catabolite repression


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ca·tab·o·lite re·pres·sion

the decreased expression of an operon because of elevated levels of a catabolite of a biochemical pathway.

catabolite repression

REPRESSION of certain INDUCIBLE ENZYME systems by the presence of specific carbon sources, such as GLUCOSE, that the organism prefers to metabolize. For example, in bacteria, EXPRESSION of the LAC OPERON, concerned with the enzymes for the breakdown of LACTOSE, is repressed in the presence of glucose, even though inducers of the operon are available. When the glucose is used up, expression of the lactose operon can be induced. Catabolite repression is important to the efficient running of the cell, because glucose can be metabolized directly in GLYCOLYSIS without the need to expend energy inducing the synthesis of those enzymes required to metabolize the lactose. See also OPERON MODEL.
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Glucose and related sugars repress the transcription of genes required to utilize certain carbon sources such as xylan or cellulose by carbon catabolite repression (CCR) [13].
In this study mutagenesis approach was used to reduce the catabolite repression effects of simple sugar glucose.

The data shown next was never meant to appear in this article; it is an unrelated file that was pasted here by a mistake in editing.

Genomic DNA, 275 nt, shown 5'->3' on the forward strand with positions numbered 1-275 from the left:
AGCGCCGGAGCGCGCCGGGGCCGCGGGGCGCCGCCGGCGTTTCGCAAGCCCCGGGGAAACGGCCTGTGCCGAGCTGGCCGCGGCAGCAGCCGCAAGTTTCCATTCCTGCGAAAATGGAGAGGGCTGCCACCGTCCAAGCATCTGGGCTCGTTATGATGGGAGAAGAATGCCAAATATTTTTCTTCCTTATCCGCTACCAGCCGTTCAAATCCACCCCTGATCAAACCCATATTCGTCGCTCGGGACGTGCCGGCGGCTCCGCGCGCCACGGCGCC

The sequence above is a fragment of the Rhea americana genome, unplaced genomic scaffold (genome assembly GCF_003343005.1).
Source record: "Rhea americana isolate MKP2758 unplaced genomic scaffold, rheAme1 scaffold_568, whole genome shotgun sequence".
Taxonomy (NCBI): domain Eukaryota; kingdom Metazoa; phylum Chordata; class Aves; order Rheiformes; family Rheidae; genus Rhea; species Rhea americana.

These results might be attributed to the fact that the presence of readily available substrates has been noted to influence the biosynthesis of many extracellular enzymes via catabolite repression mechanism (Vijayaraghavan et al.
2001) reported carbon catabolite repression of the enzyme, as FFH production was checked by the presence of monosaccharides like glucose and fructose in the medium.
Afterwards, enzyme activity declined due to decrease in nutrients availability in the medium, or carbon catabolite repression, as the expression in yeast is checked by the presence of monosaccharides like glucose and fructose as reported by Samia (2008).
These results appear to support catabolite repression by glucose and sorbitol with prodigiosin production.
Effects of anaerobic regulatory mutations and catabolite repression on regulation of hydrogen metabolism and hydrogenase isoenzyme composition in Salmonella tyhimurium.
A multiplicity of potential carbon catabolite repression mechanisms in prokaryotic and eukaryotic microorganisms.
The inhibition of this synthesis is called catabolite repression (CR) and the abundance of glucose, glycerol or other readily found fermentable carbon sources inhibit this enzyme synthesis [5].
The biosynthesis of [alpha]-amylase in most species of the genus Bacillus is repressed by readily metabolizable substrates, especially glucose, by a mechanism of catabolite repression [22].
However, some catabolic genes like amyE and XynA are regulated by carbon catabolite repression instead of substrate induction.
Decrease in biomass with high xylose concentration may be due to catabolite repression during aerobic metabolism.